The premise is that the soviet secret service headed by Beria wanted to own the whole of Europe and hatched a plan. They would infiltrate all the universities of europe and indoctrinate those willing to follow the cause. Some would become spies and eventually would be exposed, but others would stay hidden and have been plotting ever since. They would become the policy-makers and power-brokers of their age, they would return to acedemia to indoctrinate a never-ending batch of socialist sympathisers. So, by way of explaination and because every good fictional story has an element of truth about it, I'm going to tie together several real-life events that happened over the last 60 years.

We had soviet spies in every department of government from the second world war onwards.

An overt part of the masterplan would be the takeover of the Eastern Bloc countries and the formation of the iron curtain.

The details of anything of technological merit we produced seemed to end up in Soviet hands, for instance the plans of Concorde. Well, supposedly doctored plans, but those plans and the Tu-144 built from it were based of early Concorde designs. Who's to say the Russians got the plans early and started to build the thing and it was just too late to change the design?

We even sold jet engines to Russia in the forties when they were of strateigic advantage to us. How bad a decision that was became obvious during the Korean war, when Mig-15s, fitted with soviet engineered versions of our jet engines proved an immense leap forward from what the soviets had previously.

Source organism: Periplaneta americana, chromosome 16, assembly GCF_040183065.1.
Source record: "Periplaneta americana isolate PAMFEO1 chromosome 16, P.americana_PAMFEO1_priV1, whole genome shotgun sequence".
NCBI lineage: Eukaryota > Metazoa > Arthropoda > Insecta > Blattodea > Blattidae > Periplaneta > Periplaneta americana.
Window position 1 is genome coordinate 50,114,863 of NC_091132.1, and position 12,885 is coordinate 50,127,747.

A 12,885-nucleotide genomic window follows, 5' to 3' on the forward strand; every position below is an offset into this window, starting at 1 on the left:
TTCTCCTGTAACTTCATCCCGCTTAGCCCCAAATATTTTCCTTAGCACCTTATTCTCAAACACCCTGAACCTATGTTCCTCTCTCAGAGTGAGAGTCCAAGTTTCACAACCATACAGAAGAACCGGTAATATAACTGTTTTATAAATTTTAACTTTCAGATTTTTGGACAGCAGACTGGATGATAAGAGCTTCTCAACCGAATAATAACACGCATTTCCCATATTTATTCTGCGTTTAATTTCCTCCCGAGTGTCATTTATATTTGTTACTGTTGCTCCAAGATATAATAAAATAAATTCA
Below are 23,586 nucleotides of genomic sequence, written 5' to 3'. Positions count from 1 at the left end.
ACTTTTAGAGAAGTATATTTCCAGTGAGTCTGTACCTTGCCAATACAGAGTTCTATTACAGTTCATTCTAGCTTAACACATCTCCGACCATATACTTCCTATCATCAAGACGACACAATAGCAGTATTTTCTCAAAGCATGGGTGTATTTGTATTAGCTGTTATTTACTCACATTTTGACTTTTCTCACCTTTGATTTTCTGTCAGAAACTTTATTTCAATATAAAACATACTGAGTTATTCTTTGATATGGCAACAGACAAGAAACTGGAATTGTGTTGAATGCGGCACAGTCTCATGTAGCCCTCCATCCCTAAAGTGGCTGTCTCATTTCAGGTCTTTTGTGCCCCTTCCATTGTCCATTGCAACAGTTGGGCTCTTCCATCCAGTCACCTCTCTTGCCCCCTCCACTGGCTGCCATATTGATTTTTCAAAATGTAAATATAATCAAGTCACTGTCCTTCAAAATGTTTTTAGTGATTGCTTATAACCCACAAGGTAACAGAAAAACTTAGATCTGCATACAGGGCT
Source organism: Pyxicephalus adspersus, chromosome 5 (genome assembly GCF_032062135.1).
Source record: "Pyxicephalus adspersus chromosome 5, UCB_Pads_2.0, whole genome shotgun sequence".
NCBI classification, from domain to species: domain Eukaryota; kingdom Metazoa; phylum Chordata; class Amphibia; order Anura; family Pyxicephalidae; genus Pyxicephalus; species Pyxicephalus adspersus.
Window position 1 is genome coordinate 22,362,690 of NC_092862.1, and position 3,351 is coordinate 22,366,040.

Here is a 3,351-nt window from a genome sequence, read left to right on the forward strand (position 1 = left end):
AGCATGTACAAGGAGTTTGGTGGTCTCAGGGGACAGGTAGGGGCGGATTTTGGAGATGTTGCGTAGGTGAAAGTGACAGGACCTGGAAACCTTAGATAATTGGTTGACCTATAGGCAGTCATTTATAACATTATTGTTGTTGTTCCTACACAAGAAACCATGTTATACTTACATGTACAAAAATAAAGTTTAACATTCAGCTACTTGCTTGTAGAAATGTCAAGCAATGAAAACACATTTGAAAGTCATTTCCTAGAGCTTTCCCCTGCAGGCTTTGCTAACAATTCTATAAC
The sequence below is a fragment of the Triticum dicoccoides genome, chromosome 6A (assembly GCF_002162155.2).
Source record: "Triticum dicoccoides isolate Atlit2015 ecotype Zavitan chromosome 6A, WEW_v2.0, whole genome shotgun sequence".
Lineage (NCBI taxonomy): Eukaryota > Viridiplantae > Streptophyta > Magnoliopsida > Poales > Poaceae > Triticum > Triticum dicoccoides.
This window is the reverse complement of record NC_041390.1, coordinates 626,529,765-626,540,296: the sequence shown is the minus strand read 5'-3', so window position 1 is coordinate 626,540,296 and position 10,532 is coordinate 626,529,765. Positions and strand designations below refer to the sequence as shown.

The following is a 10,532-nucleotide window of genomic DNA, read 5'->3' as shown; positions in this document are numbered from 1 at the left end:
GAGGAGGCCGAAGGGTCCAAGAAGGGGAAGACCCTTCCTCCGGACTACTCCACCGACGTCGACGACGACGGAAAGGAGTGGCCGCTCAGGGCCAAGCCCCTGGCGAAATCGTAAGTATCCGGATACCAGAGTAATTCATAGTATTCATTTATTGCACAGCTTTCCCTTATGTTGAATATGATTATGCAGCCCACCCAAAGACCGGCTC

We even stopped building some of the most technologically advanced aircraft because the government said so, for no good reason. We also cancelled our space projects just before space became profitable and of strateigic importance.

Another part of the plot will involve socialism and socialist policies contributing to the decline of this once great country and its empire. I've said before, that you have a bunch of socialists promoting (say) wind power, then another bunch of socialists opposing it, using up valuable time and resources for asically causing the country to crawl to a halt. In the novel, this will be no coincidence.

The same applies for mainland Europe. Soviet infiltration of major European countries leads to the installation of the EU and eventual corruption of EU philosophy, along with the accession of the Eastern Bloc countries into the EU.

Time and time again, we see close links to the left involved in some of the more ludicrous government policies. Senior members of the current government started their political lives in Marxist organisations.

For the slant of the novel, probably the climax, the hero (well, there has to be a hero) or heroes, have to go head-to-head with the government and all its technology in order to stop the country from slipping into a totalitarian stalinist regime.

What I'm missing from my story is a happy ending....

There probably won't be one in the first novel. It'll probably end with the totatlitarian regime established and the secret group having to go underground and recruit in ultra-secrecy a new cadre of members, just in time for the sequel...

Tuesday, 25 August 2009

Degrees of Denigration